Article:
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Ethylene oxide

What is ethylene oxide?

Ethylene oxide is a man-made chemical that exists as a gas above 10°C. It does not persist for long in the environment due to its instability.

What is ethylene oxide used for?

The primary use of ethylene oxide is as an intermediate ingredient in the further manufacture of industrial products (e.g. polyester). Ethylene oxide also has applications as a sterilising agent in healthcare and as a fumigant pesticide in agriculture.

Historically, ethylene oxide was used as a fumigant pesticide to treat foodstuffs sold in Australia. Because of its volatility, ethylene oxide residue in food post-treatment can fully dissipate with time. However, the use of ethylene oxide on foods is being phased out worldwide, due to health concerns associated with residues that may remain in foods until they are consumed. Safer alternatives, such as food irradiation or steam treatment, are increasingly being used to replace fumigation with ethylene oxide.

Ethylene oxide has not been an accepted treatment for any foods that are sold in Australia since 2003.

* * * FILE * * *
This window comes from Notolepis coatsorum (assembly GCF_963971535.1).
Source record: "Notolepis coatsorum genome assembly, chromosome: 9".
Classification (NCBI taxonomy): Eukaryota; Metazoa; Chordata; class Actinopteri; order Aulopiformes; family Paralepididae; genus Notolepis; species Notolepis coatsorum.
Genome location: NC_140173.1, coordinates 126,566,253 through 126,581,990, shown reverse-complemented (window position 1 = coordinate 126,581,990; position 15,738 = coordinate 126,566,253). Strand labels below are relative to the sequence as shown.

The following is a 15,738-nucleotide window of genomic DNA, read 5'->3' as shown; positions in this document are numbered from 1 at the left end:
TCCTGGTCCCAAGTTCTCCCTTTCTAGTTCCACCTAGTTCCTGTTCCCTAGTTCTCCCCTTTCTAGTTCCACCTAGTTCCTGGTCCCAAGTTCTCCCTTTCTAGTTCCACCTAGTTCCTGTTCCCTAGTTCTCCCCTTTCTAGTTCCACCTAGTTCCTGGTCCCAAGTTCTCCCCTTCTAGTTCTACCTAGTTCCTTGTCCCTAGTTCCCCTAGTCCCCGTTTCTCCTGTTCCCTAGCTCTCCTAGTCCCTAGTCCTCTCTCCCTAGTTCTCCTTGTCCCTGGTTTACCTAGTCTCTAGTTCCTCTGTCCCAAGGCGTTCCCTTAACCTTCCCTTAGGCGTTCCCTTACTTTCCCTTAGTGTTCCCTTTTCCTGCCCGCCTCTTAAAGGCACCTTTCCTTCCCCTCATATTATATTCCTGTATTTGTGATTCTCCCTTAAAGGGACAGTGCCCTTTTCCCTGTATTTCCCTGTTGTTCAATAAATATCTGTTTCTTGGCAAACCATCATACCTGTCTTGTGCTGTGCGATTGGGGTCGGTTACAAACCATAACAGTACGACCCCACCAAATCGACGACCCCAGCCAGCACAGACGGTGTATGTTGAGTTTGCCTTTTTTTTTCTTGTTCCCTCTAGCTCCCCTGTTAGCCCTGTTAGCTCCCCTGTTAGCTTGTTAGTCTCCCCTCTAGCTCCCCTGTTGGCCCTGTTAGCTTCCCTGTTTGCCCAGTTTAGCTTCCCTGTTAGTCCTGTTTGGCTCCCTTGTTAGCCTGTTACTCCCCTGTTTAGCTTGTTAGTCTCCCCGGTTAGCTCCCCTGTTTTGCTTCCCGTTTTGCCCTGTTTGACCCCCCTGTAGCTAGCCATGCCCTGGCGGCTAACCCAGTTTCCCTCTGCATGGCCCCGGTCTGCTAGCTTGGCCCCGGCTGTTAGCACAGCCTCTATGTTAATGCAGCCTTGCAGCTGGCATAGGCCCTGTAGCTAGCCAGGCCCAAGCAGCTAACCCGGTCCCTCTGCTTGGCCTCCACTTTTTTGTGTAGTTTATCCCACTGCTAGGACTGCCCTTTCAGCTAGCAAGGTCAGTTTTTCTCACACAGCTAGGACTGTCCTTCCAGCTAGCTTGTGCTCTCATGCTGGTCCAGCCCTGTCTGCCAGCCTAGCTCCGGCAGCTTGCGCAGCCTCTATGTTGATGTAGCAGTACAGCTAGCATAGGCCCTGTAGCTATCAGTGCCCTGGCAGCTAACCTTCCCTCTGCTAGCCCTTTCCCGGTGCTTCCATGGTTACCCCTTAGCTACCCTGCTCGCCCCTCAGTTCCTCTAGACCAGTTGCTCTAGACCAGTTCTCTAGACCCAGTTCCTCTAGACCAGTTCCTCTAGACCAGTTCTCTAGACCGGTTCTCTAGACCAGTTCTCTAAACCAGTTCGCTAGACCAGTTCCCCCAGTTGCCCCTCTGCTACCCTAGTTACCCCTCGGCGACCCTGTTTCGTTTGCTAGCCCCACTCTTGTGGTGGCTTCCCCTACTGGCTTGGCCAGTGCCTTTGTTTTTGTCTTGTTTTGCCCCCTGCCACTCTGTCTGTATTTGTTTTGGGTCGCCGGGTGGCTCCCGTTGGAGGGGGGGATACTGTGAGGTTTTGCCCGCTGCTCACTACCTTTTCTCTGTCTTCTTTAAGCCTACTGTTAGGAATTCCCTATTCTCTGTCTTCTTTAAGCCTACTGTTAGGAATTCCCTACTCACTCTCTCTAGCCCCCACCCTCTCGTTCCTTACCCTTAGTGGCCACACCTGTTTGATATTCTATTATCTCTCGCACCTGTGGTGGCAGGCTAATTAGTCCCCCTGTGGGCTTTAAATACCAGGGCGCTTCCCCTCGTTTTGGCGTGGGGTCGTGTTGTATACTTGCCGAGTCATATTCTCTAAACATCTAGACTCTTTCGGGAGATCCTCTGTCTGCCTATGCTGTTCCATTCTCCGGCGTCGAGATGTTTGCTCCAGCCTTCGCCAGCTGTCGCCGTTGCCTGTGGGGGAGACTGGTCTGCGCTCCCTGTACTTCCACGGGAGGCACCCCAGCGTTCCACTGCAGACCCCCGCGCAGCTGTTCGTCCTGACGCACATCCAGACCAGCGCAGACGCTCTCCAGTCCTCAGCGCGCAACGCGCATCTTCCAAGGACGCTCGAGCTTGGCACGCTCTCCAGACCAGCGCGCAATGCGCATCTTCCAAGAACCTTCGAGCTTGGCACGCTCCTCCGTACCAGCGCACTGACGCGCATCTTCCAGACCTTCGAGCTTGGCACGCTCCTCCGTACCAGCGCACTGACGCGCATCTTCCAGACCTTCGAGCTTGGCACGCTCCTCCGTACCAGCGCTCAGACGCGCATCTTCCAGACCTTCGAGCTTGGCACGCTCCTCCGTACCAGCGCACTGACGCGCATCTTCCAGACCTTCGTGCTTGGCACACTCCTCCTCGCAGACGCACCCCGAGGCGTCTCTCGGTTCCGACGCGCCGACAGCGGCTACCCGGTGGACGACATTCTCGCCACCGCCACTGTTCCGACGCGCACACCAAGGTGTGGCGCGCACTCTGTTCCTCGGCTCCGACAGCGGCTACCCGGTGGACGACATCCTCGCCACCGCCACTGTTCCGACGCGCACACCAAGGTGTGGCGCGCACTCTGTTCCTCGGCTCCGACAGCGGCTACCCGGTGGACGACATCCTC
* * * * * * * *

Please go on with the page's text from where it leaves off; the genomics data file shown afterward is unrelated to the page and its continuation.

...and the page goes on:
Is ethylene oxide safe?

Health effects associated with ethylene oxide exposure are highly unlikely outside of specialised workplaces that use ethylene oxide gas. Prior to 2003, ethylene oxide was a permitted pesticide treatment for herbs and spices sold in Australia, with residue limits (maximum of 20 mg/kg) defined in the Food Standards Code.

Concerns about the use of ethylene oxide on foods developed when evidence indicated that continual exposure over a long period may increase the incidence of cancer. It was decided that the potential risk to Australian consumers arising from repeated exposure to ethylene oxide residues that might remain in food warranted its phasing out. In 2003 the standard that allowed the use of ethylene oxide as a treatment for foods sold in Australia was removed. Ethylene oxide may still be used to treat food in other countries.

Page last updated 6 December 2023